These cracks in the society can be linked to the government’s communication campaigns, mainly against the European Commission and Parliament. While the first campaigns were focusing purely on an anti-migration agenda, more recent campaigns claimed that Brussels wants to change the Hungarian government’s social policy, or that the European Commission is influenced by George Soros. As Fidesz communication experts understand that the majority of their voters still support the EU and appreciate the impact of cohesion funds on local developments, there is a huge emphasis to undermine "Brussels" instead of targeting the EU as a whole.
Part of the government’s discourse also refers to the double standards that would be applied at the expense of Central and Eastern European member states. The efforts of EU institutions to prove the Hungarian government wrong have been limited. The latest example could be the selection of officials to the top positions or later the debate on the EU Commissioners (which led to the Hungarian Commissioner’s rejection for conflict of interest). Minister of Justice, Judit Varga, who is responsible for EU affairs, recently pointed out the unfairness of the current MFF plans. Hungarian experts and government officials claim that the planned 24% cut in EU cohesion funds for Hungary are way beyond the level that the current level of development would suggest. Furthermore, they suggest that the new funding for innovation and research or the European Defence Fund will give priority to large member states. They also believe that by binding respect for democratic principles to EU funds, Brussels wishes to transform the budgetary instrument into a tool for sanctions against the countries of Central and Eastern Europe.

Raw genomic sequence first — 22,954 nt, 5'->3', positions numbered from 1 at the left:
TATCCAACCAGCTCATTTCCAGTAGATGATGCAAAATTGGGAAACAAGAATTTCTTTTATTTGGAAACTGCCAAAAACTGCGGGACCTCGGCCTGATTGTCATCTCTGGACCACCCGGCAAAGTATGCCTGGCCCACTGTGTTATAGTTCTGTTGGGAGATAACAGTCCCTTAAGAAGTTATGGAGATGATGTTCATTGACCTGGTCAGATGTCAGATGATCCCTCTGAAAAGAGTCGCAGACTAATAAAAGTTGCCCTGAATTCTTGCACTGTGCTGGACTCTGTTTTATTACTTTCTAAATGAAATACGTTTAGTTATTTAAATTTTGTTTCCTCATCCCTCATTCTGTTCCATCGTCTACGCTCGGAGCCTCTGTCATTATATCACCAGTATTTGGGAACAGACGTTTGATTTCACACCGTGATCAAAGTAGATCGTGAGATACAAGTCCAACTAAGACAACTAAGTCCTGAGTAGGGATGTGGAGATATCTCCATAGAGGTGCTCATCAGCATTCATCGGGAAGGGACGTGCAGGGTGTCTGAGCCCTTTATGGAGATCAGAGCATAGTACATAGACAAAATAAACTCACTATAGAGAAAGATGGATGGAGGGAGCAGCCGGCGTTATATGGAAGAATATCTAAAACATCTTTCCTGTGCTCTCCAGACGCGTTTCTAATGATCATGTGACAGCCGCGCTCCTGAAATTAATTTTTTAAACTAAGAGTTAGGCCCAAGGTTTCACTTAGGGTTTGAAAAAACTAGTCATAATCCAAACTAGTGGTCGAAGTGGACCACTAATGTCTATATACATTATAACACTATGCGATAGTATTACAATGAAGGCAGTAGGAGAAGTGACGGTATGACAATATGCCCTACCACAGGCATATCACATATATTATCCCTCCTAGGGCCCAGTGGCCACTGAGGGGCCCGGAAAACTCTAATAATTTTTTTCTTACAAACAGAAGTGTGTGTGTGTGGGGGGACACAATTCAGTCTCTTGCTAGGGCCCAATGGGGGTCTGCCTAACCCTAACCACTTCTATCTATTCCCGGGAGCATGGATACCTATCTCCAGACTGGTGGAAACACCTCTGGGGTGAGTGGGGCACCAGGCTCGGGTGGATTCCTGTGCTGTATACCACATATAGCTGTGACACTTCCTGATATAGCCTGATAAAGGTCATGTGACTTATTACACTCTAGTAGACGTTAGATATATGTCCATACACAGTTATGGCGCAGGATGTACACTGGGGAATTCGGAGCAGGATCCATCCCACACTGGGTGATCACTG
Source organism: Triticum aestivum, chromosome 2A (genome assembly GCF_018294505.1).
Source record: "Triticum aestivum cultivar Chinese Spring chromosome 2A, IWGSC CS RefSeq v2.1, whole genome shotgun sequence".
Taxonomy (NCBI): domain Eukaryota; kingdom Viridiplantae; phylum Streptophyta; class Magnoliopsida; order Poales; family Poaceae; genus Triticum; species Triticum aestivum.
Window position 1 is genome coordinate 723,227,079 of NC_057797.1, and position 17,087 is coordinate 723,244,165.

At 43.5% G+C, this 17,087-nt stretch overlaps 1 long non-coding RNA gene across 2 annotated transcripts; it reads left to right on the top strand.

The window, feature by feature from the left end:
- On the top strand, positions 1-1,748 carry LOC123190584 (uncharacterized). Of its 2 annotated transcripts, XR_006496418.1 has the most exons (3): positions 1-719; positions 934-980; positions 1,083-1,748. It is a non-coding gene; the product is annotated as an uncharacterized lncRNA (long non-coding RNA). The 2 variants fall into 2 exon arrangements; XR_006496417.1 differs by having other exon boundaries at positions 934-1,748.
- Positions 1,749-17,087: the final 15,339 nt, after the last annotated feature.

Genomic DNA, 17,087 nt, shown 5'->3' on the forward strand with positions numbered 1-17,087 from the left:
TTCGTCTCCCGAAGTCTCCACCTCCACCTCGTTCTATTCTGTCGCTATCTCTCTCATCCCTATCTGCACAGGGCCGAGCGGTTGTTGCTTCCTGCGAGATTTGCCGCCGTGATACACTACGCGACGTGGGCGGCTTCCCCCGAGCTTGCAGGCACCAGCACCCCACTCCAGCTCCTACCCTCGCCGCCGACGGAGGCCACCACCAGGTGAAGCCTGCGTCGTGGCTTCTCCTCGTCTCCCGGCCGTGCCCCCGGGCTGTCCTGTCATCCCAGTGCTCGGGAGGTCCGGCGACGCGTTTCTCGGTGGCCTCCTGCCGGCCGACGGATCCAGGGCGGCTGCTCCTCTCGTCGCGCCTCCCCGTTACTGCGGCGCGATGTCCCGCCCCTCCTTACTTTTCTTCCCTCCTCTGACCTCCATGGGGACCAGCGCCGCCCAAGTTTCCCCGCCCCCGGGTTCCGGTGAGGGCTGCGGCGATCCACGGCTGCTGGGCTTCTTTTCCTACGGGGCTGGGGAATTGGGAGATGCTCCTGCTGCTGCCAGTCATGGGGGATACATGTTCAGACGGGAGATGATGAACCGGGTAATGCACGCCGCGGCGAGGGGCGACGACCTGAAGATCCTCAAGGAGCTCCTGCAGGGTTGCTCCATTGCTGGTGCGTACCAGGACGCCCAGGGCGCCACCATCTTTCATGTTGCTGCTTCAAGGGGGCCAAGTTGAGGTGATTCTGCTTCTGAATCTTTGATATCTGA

These latest criticisms on the long-term European budget are increasingly present in the Hungarian discourse, but a careful examination of the measures envisaged could this time prove the national government right.
Czech Republic – EUROPEUM (Martin Michelot)
There are few discussions about the European Union in the Czech Republic that have truly permeated the public agenda. Most important topics often relate to bilateral relations, and especially the crucial connection to Germany, which is of utmost economic importance to the country, or increasingly the relationship with France, which is seen as the new agenda-setter in the EU realm. Prague is still attempting to find its role between these two countries, oscillating between being at the core of European integration and the more cautious position that Czech Republic shares with its partners in the Višegrad group (Poland and Hungary especially, Slovakia to a lesser extent). Due to the low level of emigration to the United Kingdom, Brexit is less of a topic than elsewhere in the region, but which has nonetheless triggered a reflection on the alliances that Prague should establish within the European Council.